I'm going to assume your going to tell me to feed both the appliances wires 110VAC ?


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Old 28-09-2015, 16:37   #19
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Re: Shorepower transformer for European boat

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The best option I have found for this situation is to get a battery charger that will take either shore power voltage/frequency and then run all on-board AC appliances from the inverter. We've just re-done our boat's electrics to achieve that and can run everything (including electric cooking) from inverters.

Tom


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+1. This is probably the cheapest good option.

We found that most of our elec loads had an ac to dc conversion so we switched them to run off the house banks. This also improved our consumption by removing all the ac to dc conversion inefficiencies. They are substantial. Very few consumer devices are designed to be electrically efficient.

Only the microwave, oil heater, television, bar mix and toaster are left on ac. The tele we run on a 300w inverter. The rest can run from the inverter and are only intermittent loads. We have a diesel heater so only run the oil heater on shore power.

This process obviated the need for more solar panels. We have better redundancy because we're not dependent on the inverter which is ansingle point of failure.

We're not looking at having the space to put solar dedicated to water heating.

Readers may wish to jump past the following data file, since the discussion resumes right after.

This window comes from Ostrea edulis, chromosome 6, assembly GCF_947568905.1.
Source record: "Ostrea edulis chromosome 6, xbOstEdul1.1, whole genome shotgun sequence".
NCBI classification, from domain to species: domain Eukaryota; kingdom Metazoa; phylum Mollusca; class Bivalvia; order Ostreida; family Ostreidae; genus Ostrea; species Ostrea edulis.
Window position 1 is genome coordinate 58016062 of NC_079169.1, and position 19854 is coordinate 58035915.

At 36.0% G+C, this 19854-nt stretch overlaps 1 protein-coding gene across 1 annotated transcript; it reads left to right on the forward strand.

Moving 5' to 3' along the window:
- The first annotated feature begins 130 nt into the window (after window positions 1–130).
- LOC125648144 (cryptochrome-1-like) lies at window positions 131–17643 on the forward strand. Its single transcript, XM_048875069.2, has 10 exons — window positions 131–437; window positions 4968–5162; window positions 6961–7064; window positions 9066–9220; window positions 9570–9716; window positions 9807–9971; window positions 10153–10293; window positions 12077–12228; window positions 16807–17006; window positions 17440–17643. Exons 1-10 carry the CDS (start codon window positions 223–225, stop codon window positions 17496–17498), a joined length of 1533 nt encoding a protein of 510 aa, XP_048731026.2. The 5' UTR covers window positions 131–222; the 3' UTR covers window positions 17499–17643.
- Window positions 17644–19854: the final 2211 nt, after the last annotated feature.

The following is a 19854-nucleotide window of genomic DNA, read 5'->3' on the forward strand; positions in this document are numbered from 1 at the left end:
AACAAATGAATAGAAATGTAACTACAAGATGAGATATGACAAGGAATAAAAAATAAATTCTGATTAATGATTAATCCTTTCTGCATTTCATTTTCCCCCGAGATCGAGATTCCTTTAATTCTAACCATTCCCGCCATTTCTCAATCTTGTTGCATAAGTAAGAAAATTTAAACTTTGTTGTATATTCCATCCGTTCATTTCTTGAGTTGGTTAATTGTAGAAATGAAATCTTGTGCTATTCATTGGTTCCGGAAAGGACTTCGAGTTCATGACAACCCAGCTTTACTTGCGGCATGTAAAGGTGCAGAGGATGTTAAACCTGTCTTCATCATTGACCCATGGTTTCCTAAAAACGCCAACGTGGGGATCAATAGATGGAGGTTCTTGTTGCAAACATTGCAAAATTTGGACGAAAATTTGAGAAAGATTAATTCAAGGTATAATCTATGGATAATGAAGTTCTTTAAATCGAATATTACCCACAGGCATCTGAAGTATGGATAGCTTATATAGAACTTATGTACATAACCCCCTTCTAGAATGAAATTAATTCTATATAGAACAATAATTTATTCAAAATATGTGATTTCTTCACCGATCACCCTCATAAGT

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Old 28-09-2015, 16:53   #20
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Re: Shorepower transformer for European boat

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OK, I'm from Missouri.
Show me how to run an appliance that has two wires, one being a neutral, and the other requiring 220VAC.
I'll supply you with two 110V wires and a neutral and a ground.

I'm going to assume your going to tell me to feed both the appliances wires 110VAC ?
If the two 110VAC wires are (180 degrees) out of phase, then there is 220VAC potential between them.

If you're actually in Missouri, then your house likely has 2 x 110VAC supplies, out of phase, into the house. All 220V loads (electric dryer, range, electric water heater, well-pump, A/C, air handler, etc.) will be connected to to the two out-of-phase 110VAC supply (and hopefully grounded as well). Some 220V appliances will be 4-wire connections (hot1, hot2, neutral, ground) and some will be 3-wire (hot1, hot2, ground).
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Old 28-09-2015, 17:19   #21
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Shorepower transformer for European boat